Summary: Cindy Finelli, director of the Center for Research on Learning and Teaching in Engineering at U-M, and colleagues Donald Carpenter of Lawrence Technological University, Trevor Harding of California Polytechnic State University and Janel Sutkus of Carnegie Mellon University, have published two articles on research from their 2007 NSF grant on the curricular, co-curricular and environmental determinants of ethical development among engineering undergraduates. The articles were based upon data collected through a 4,000-student national survey and during visits to 18 engineering schools across the country. The team, known as the E3 Team (Exploring Ethical Decision Making in Engineering), recently received a second NSF grant to create a smaller version of the survey, which will be made available to any engineering school that wishes to study their own students’ level of ethical development by evaluating the effects of individual ethics interventions.

Impact: Measuring the incorporation of ethics into the education of engineering students.

Journal: Journal of Engineering Education. Published in print. April and July, 2012

Paper URLs: http://www.jee.org/2012/April/08, http://www.jee.org/2012/April/02http://www.jee.org/2012/July/04

Submitted by Cindy Finelli, Director of the Center for Research on Learning and Teaching in Engineering and Research Associate Professor. cfinelli@umich.edu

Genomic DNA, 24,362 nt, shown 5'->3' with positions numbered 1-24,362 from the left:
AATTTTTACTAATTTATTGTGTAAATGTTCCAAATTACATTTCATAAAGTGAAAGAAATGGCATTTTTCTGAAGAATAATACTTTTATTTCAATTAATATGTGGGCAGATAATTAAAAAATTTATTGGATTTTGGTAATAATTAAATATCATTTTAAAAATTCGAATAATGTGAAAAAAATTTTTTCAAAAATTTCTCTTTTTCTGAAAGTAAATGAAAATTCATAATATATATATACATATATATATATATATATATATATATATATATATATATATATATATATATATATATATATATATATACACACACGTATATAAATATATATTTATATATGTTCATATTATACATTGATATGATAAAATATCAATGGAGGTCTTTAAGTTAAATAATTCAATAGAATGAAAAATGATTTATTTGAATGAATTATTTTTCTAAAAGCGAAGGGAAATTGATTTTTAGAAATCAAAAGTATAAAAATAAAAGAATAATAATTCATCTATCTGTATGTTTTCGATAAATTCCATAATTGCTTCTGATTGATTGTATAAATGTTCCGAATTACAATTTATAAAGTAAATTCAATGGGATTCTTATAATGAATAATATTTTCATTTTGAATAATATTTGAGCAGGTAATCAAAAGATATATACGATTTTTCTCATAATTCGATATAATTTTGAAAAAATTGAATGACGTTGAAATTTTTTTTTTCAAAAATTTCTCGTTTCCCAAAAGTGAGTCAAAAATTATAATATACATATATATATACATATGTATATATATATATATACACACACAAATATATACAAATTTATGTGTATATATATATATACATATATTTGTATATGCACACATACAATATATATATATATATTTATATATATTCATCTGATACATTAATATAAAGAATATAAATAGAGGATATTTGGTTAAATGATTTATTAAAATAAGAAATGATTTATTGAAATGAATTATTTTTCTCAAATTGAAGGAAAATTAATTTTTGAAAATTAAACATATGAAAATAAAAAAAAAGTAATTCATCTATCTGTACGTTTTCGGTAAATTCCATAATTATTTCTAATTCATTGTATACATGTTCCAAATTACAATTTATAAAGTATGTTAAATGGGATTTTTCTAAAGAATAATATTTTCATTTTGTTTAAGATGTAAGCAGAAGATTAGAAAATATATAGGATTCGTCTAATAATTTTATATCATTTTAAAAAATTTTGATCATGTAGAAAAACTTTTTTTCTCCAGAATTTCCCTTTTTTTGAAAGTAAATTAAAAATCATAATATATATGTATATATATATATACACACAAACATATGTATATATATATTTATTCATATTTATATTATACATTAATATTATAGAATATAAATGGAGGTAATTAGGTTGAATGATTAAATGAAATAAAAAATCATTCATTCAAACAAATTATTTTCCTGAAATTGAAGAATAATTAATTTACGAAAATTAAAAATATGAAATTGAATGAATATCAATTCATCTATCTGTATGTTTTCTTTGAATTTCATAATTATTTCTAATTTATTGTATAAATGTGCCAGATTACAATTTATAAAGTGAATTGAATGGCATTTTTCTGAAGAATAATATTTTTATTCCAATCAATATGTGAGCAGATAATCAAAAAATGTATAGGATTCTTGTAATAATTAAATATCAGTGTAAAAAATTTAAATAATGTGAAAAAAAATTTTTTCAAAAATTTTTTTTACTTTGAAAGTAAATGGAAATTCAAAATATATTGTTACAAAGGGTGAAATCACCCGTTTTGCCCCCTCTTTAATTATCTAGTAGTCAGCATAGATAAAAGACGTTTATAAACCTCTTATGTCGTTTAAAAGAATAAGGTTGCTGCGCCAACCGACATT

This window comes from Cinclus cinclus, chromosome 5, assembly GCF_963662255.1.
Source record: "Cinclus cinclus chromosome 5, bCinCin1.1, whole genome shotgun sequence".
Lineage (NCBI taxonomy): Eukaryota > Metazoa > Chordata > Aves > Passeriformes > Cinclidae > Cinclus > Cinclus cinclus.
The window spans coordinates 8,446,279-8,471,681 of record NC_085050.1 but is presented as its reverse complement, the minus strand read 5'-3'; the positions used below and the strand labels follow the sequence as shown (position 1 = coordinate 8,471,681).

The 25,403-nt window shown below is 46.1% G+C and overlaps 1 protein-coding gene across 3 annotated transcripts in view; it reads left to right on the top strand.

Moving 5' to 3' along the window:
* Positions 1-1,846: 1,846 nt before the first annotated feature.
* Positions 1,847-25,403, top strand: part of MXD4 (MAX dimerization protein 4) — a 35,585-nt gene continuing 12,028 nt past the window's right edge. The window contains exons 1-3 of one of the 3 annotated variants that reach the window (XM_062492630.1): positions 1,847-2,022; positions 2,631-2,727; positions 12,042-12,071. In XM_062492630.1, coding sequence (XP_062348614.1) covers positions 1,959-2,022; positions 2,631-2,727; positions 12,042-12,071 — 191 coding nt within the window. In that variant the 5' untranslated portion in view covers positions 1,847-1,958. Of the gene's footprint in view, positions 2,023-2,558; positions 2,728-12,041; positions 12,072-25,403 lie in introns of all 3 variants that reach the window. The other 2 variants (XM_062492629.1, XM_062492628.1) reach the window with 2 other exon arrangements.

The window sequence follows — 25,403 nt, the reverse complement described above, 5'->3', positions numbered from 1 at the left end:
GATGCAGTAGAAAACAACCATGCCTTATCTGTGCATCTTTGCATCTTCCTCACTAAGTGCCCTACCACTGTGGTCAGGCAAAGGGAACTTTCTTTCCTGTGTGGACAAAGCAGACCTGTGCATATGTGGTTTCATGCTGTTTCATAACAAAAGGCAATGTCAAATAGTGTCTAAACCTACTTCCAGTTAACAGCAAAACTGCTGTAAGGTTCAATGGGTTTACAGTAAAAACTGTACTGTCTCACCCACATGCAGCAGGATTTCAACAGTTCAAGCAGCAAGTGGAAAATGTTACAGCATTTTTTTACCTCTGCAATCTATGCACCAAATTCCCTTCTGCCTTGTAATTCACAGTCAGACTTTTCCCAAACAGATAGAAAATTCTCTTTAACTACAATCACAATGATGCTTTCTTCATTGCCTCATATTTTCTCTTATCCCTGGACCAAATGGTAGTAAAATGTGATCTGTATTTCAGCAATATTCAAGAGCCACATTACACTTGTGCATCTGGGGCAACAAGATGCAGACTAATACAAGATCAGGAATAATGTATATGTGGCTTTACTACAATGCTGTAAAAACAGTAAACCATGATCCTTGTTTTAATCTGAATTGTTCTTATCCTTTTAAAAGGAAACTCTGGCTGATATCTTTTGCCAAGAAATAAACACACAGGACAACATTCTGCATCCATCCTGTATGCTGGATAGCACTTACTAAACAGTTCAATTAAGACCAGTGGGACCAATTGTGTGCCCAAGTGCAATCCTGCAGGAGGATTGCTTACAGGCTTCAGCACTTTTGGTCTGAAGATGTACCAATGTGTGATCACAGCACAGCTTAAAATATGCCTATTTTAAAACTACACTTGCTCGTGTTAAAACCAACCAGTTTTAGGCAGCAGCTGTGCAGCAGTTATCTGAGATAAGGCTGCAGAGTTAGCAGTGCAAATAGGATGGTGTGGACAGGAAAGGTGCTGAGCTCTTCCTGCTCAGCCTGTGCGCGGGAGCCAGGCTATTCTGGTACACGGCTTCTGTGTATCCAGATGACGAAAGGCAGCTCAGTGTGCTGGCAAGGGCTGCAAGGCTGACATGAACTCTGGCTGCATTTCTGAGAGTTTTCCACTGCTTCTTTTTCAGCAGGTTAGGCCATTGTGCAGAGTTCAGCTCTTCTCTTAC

Monday, July 2, 2012

Velocity occupancy space: autonomous navigation in an uncertain, dynamic environment

Abstract: In order to autonomously navigate in an unknown environment, a robotic vehicle must be able to sense obstacles, determine their velocities, and select a collision-free path that will lead quickly to a goal. However, the perceived location and motion of the obstacles will be uncertain due to the limited accuracy of the robot’s sensors. Thus, it is necessary to develop a system that can avoid moving obstacles using uncertain sensor data. The method proposed here is based on an occupancy grid – which has been used to avoid stationary obstacles in an uncertain environment – in conjunction with velocity obstacles – which allow a robot to avoid well-known moving obstacles. The combination of these techniques leads to Velocity Occupancy Space (VOS): a search space which allows the robot to avoid moving obstacles and navigate efficiently to a goal using uncertain sensor data. The proposed method is validated by numerous simulation trials.

Impact: Collision-avoidance for unmanned ground vehicles, with low-cost sensors, is important if these vehicles are to be used in close-proximity with humans and human-operated vehicles.